Egyptian archaeologists unearthed 59 well-preserved and sealed wooden coffins that were buried more than 2,500 years ago.
Opening one of the ornately decorated sarcophagi before assembled media, the team revealed mummified remains wrapped in burial cloth that bore hieroglyphic inscriptions in bright colours.
The dramatic find was unearthed south of Cairo in the sprawling burial ground of Saqqara, the necropolis of the ancient Egyptian capital of Memphis, a UNESCO World Heritage Site.
“We are very happy about this discovery,” said Mostafa Waziri, secretary-general of the Supreme Council of Antiquities.
Since the find of the first 13 coffins was announced almost three weeks ago, more have been discovered in shafts at depths of up to 12 metres (40 feet).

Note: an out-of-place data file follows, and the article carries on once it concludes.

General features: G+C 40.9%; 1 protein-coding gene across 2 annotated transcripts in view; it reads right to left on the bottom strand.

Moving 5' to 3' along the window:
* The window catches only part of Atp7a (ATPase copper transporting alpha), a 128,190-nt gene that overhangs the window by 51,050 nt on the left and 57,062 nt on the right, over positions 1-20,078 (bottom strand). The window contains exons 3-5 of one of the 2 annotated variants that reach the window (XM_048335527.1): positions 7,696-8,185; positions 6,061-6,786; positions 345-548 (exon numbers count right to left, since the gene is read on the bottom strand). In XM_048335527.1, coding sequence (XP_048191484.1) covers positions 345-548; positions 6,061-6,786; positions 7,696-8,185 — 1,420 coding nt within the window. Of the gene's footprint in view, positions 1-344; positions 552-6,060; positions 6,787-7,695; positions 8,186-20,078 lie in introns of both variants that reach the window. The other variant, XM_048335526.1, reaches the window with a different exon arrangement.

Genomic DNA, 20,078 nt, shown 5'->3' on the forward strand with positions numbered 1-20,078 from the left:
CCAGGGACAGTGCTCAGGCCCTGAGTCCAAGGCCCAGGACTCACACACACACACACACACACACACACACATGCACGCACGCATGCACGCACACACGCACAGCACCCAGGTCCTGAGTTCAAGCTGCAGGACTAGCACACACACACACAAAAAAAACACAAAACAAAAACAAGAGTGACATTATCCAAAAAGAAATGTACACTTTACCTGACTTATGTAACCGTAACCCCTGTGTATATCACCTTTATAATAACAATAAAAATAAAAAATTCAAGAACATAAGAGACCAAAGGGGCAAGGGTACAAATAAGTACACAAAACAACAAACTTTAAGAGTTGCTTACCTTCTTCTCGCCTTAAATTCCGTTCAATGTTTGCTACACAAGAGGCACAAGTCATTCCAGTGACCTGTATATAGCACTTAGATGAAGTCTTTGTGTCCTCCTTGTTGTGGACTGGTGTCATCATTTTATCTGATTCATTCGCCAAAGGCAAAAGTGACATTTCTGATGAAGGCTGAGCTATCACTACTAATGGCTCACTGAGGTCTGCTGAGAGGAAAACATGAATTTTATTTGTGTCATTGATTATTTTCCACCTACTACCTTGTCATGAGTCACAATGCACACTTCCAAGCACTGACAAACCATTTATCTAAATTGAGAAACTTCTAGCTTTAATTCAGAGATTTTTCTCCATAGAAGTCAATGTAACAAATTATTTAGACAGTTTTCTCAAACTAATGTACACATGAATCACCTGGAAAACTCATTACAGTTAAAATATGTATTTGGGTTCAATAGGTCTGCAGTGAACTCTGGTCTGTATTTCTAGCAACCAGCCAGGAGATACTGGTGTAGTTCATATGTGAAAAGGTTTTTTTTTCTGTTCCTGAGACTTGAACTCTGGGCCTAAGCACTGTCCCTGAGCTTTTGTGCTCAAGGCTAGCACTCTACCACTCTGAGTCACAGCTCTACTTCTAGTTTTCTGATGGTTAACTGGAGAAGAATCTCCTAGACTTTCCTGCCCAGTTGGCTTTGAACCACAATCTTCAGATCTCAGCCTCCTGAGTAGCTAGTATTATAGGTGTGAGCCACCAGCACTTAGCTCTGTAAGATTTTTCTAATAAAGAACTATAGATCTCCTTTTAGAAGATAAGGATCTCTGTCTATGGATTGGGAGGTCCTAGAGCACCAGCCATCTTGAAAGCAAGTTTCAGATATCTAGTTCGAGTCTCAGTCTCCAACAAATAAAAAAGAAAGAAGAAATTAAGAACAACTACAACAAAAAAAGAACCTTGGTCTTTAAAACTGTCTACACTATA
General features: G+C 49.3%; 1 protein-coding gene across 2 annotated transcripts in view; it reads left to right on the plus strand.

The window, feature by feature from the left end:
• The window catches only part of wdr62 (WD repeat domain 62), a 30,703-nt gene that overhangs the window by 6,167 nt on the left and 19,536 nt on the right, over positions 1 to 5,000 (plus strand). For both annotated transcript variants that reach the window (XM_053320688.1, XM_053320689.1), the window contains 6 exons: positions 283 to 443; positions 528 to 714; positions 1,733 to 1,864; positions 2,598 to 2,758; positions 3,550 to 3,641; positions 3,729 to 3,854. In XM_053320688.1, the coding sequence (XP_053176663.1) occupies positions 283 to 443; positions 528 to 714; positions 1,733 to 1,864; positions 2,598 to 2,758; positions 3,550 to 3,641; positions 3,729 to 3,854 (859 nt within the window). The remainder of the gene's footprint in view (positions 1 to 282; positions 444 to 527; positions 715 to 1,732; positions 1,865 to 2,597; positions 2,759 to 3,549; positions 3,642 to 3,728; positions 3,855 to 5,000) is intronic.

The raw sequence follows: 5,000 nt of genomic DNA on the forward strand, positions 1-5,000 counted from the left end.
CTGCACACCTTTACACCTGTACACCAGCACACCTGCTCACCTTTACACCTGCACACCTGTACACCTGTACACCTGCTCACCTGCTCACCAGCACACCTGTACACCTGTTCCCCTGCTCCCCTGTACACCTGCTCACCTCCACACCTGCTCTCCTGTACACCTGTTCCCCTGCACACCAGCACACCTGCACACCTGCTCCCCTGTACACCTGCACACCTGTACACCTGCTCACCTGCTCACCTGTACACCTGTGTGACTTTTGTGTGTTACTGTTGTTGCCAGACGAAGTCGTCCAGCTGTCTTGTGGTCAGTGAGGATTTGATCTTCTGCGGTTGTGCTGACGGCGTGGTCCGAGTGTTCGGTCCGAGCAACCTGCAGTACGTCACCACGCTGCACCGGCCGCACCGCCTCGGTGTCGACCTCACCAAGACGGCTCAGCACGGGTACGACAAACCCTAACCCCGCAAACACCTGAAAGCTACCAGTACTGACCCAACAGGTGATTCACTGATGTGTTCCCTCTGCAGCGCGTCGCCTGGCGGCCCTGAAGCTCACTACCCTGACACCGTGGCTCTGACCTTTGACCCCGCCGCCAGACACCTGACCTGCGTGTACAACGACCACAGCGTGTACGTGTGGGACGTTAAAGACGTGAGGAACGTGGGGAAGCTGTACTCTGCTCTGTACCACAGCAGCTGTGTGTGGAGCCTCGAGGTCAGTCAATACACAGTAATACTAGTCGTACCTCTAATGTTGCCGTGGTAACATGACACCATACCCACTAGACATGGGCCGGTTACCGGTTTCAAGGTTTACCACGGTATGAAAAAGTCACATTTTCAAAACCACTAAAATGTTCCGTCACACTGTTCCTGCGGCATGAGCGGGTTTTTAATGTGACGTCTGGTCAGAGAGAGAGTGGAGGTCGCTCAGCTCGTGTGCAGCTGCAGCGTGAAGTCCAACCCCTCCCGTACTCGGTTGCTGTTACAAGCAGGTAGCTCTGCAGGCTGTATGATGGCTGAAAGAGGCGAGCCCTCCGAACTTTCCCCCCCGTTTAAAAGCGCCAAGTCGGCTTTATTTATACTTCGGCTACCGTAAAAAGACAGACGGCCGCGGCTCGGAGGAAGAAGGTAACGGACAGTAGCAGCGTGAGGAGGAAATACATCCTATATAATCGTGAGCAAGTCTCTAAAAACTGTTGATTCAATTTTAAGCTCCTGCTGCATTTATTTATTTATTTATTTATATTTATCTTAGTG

An unknown number of additional coffins may still lie buried there, Tourism and Antiquities Minister Khaled al-Anani said at the site, near the 4,700-year-old pyramid of Djoser.
The coffins, sealed more than 2,500 years ago, date back to the Late Period of ancient Egypt, from about the sixth or seventh century BC, the minister added.
“I have witnessed the opening of one of the coffins … the mummy seems as if it was mummified yesterday,” al-Anani said.
Excavations in Saqqara have in recent years unearthed troves of artefacts as well as mummified snakes, birds, scarab beetles and other animals.